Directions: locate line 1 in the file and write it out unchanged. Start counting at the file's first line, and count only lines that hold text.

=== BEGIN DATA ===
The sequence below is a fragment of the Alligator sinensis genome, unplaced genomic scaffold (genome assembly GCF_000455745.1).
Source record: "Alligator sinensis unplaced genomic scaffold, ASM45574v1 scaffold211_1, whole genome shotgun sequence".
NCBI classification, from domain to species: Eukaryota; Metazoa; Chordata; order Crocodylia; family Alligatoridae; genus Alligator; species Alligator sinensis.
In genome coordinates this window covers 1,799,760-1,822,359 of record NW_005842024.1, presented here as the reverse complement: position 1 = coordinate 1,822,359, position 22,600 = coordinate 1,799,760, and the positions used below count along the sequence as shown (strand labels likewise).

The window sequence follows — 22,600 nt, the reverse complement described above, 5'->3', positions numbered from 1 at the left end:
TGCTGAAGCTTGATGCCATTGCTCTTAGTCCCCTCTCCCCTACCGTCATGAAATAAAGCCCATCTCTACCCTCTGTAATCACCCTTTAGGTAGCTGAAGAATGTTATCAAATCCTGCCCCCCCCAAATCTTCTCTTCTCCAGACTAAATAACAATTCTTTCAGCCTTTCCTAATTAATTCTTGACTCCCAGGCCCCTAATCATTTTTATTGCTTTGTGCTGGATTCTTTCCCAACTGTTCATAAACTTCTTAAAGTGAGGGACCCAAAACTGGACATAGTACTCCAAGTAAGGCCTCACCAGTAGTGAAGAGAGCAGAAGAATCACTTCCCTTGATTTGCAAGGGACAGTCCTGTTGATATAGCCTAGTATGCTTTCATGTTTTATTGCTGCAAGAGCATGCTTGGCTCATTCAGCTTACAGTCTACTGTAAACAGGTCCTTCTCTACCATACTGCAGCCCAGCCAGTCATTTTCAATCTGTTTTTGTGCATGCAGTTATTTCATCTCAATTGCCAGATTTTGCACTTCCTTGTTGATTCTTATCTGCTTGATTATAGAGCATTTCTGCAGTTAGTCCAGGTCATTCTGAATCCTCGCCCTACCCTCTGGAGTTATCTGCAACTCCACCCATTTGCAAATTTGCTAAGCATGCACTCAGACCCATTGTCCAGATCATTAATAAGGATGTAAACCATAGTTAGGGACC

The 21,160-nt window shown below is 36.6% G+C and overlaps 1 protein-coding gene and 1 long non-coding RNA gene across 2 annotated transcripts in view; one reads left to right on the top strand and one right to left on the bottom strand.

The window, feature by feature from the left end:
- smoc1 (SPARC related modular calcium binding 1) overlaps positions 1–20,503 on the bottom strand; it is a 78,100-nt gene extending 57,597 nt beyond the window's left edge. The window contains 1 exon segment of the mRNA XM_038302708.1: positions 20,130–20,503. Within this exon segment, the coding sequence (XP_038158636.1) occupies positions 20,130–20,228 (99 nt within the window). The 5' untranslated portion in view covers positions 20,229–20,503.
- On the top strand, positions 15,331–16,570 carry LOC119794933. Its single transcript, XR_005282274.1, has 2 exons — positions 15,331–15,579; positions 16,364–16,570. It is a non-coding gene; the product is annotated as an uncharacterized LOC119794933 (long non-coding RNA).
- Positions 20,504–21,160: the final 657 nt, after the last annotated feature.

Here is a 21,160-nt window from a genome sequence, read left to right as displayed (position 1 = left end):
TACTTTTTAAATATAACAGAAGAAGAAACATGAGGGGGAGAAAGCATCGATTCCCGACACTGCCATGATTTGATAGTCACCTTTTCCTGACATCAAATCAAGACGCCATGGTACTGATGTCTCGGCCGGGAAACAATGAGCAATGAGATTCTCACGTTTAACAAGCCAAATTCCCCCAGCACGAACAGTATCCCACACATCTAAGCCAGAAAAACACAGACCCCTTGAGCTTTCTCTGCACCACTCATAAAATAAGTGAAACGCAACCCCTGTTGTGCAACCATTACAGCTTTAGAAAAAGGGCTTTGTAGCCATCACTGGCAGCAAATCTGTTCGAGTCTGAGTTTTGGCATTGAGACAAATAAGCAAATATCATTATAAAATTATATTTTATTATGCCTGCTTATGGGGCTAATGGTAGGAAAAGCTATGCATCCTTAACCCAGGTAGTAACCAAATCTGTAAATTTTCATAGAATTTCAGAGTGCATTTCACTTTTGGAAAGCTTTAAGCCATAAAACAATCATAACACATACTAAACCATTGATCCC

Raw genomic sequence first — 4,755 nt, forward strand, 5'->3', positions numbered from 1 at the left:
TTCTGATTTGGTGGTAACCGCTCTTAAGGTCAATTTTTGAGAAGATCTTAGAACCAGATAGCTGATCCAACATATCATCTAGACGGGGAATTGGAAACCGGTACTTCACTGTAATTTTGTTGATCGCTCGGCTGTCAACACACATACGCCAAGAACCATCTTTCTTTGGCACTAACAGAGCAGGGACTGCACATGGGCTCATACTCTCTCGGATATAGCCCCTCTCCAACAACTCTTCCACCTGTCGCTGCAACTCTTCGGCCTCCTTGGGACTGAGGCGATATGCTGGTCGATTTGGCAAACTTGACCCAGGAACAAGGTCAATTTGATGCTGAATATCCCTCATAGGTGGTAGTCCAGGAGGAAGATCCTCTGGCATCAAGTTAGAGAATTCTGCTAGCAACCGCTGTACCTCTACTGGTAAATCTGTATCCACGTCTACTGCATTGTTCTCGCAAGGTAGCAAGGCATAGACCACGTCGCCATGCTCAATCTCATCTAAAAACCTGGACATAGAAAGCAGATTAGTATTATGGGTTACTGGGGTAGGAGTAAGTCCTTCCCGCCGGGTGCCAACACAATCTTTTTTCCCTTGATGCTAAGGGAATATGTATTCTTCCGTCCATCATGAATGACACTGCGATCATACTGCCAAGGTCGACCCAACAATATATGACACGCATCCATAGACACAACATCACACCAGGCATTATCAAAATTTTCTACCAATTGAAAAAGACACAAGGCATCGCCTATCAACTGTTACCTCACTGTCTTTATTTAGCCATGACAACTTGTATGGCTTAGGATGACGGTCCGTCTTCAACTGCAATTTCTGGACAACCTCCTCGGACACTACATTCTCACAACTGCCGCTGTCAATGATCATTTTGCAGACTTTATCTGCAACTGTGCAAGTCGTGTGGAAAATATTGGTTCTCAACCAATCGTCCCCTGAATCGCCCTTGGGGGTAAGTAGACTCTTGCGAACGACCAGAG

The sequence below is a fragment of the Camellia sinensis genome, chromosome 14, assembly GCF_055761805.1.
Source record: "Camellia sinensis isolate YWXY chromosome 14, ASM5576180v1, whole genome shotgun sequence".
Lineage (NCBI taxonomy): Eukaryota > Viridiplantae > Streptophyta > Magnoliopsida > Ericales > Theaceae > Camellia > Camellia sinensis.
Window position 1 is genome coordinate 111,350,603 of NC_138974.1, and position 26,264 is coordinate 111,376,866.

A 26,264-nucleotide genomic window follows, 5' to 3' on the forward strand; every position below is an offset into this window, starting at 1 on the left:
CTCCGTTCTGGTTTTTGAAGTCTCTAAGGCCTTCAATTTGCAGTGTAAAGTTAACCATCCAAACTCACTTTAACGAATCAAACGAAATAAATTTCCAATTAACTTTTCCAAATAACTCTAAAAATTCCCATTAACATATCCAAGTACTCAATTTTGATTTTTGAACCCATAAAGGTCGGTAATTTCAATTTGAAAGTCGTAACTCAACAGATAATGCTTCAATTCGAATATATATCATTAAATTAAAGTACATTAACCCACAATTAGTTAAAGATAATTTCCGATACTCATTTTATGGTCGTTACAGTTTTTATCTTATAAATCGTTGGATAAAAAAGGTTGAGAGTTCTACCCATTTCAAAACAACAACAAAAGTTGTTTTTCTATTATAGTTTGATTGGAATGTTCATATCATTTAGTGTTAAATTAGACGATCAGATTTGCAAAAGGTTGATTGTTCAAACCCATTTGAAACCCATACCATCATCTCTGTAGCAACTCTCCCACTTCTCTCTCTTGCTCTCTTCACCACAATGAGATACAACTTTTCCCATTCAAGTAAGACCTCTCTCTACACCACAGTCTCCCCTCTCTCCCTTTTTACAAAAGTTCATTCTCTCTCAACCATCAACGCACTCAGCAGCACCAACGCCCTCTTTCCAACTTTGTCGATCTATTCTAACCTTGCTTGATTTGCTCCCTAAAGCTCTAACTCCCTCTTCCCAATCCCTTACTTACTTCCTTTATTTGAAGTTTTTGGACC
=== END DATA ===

The sequence below is a fragment of the Alligator sinensis genome, unplaced genomic scaffold (genome assembly GCF_000455745.1).